End the managerial madness
As Chelsea owner Roman Abramovich propels his side back to the forefront of the managerial merry-go-round with the latest in an increasing line of nonsensical manager sackings, football has left me with a bad taste in my mouth once again.
On a day that should have been all about the glory of the sides who survived; the late joy at Wigan from Hugo Rodallega’s headed goal, and Wolves’ explosion of passion when Stephen Hunt had the top left hand corner of the net bulging. Instead, the overriding memory is of the tasteless and ludicrous decision to relieve Carlo Ancelotti, a man who delivered the double last season and has made a great many friends and admirers during his time here, from his duties leading Chelsea. Judging by the reaction flooding in on twitter last night from journalists and fans alike, and the judgement of various in the know peoples that the Chelsea players would be less than enthusiastic, perhaps it is time that we all took a stand before more good men lose their jobs in a short termist purge from the autocrats above.
Roman Abramovich has not always made the sort of decisions that have won support during his time at Chelsea. Certainly some contempt has grown from the lavish spending that will of course bring jealousy from many corners, but it is his dealing with his employees, particularly his managers that causes the most concern. Abramovic’s breakdown in relationship with Jose Mourinho is fairly well documented, and perhaps the nature of Mourinho’s fiery character is some sort of mitigating circumstance in this issue. It is not with Mourinho, but in the poor appointments and subsequent removals of Scolari and Grant that Abramovich has shown his ruthless streak. Successfully building on this image, Abramovich has now taken his unpleasant liking for wielding the axe to a new and somewhat remarkable level by sacking a man who achieved a second place finish, and in his first year had won the double for Chelsea. Perhaps the most worrying element of the Russian’s control of the London club is in the way that he consistently undermined his managers during their time at the club, firstly sacking Ray Wilkins, Ancelotti’s assistant during a fabulous run, and then installing Michael Emanalo, a barely qualified choice with a conveniently close relationship to the owner. Of course Abramovich is by no means the only owner of a Premier League club that has operated with such deadly ruthlessness, but the latest events at Stamford Bridge lead me to suggest that for once and for all something must be done. It’s about time that everyone involved in football made a stand against the nonsensical sacking of well performing managers.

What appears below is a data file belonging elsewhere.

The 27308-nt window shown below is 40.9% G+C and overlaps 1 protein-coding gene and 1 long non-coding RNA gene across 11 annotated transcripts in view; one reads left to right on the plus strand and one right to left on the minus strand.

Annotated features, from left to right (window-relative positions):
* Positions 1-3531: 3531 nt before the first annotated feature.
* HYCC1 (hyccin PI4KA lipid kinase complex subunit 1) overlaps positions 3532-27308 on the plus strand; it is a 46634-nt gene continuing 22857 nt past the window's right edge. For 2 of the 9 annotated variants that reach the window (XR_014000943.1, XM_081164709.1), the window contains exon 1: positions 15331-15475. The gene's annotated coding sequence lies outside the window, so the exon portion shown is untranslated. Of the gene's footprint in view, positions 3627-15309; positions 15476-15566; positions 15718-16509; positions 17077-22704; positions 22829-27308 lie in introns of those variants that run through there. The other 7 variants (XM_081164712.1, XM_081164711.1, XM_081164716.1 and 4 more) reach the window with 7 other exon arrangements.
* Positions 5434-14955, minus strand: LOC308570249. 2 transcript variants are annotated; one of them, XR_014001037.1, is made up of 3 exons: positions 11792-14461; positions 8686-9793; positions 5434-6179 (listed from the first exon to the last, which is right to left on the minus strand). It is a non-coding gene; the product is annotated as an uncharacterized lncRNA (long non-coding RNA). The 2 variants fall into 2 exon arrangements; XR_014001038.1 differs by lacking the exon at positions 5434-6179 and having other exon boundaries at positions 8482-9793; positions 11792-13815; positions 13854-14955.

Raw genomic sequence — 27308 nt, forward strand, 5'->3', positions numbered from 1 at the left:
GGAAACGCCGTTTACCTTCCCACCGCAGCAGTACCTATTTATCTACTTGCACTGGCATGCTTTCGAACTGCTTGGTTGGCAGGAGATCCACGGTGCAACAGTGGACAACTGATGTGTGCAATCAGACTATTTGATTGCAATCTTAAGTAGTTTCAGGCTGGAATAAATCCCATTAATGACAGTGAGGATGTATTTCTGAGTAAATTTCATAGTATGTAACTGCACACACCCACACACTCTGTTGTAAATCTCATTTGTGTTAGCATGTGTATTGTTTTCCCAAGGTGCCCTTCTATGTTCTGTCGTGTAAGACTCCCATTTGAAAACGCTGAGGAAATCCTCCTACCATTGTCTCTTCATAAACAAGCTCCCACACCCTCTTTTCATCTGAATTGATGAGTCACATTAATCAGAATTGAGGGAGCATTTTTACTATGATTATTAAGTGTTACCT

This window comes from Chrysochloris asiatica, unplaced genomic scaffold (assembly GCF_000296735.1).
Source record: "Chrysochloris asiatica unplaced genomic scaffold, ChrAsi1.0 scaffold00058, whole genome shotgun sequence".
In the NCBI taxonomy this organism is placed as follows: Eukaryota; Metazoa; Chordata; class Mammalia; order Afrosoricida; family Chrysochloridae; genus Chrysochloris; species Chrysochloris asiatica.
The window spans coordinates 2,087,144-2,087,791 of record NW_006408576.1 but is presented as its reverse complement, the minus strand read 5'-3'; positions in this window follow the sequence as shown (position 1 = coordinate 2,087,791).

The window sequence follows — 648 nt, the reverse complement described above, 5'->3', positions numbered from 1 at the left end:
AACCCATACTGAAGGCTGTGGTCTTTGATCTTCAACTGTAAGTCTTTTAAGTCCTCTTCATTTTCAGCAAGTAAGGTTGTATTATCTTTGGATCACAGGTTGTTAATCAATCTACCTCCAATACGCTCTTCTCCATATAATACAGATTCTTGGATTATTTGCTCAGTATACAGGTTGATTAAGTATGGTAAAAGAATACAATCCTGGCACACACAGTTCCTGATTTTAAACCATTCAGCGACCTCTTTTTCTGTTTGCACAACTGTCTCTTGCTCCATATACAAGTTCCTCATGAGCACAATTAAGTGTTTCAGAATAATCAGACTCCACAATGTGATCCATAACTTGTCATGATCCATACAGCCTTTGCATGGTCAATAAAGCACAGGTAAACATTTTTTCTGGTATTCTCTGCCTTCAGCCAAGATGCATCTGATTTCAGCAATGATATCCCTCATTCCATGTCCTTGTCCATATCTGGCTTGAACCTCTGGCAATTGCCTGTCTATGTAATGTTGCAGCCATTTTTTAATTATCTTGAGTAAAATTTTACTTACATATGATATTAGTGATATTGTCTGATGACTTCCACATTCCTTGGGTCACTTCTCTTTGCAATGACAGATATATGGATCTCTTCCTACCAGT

It is about time that a call to arms was issued, the League Managers association, The Premier League, the Football Association and the managers and players involved in modern football could together have enough power to change this situation. The LMA must immediately condemn, with genuine ferocity the decision to remove Ancelotti from his job, and should do so with the multitude of other ludicrous sackings taking place as they should have done with the sacking of Sam Allardyce by the new owners of Blackburn, the Venkys group. Aside from the condemnation of the authorities and the strengthening of the checks and controls placed on new owners by the football authorities, perhaps it is time that football colleagues took a stand. It may be something of a pipe dream, and it may be ridiculed or responded to with cries that it won’t work, but can managers not stand up for their colleagues in the game? After all it is their collective jobs at stake. Perhaps it is about time that managers began to say no to these owners for the long term good of everyone involved in the game.
Dave Whelan at Wigan is a fantastic example of a dignified, principled man within football. Many owners would have sacked Roberto Martinez this year after flirting in and around the bottom three for much of the season, and by today’s standards the sacking wouldn’t have been outrageous. Not Whelan though, Dave Whelan offers Martinez every support and reaps the reward at the end of the season; hugging the man that he has trusted with the club he loves in front of the joyful and adoring fans. This is what football should be about, and these are the sorts of scenes that will become few and far between should the mercenary nature of the game continue to grow. It is those within the game that can make a stand and say no to those trying to squeeze the life, and the cash out of every area of the game.
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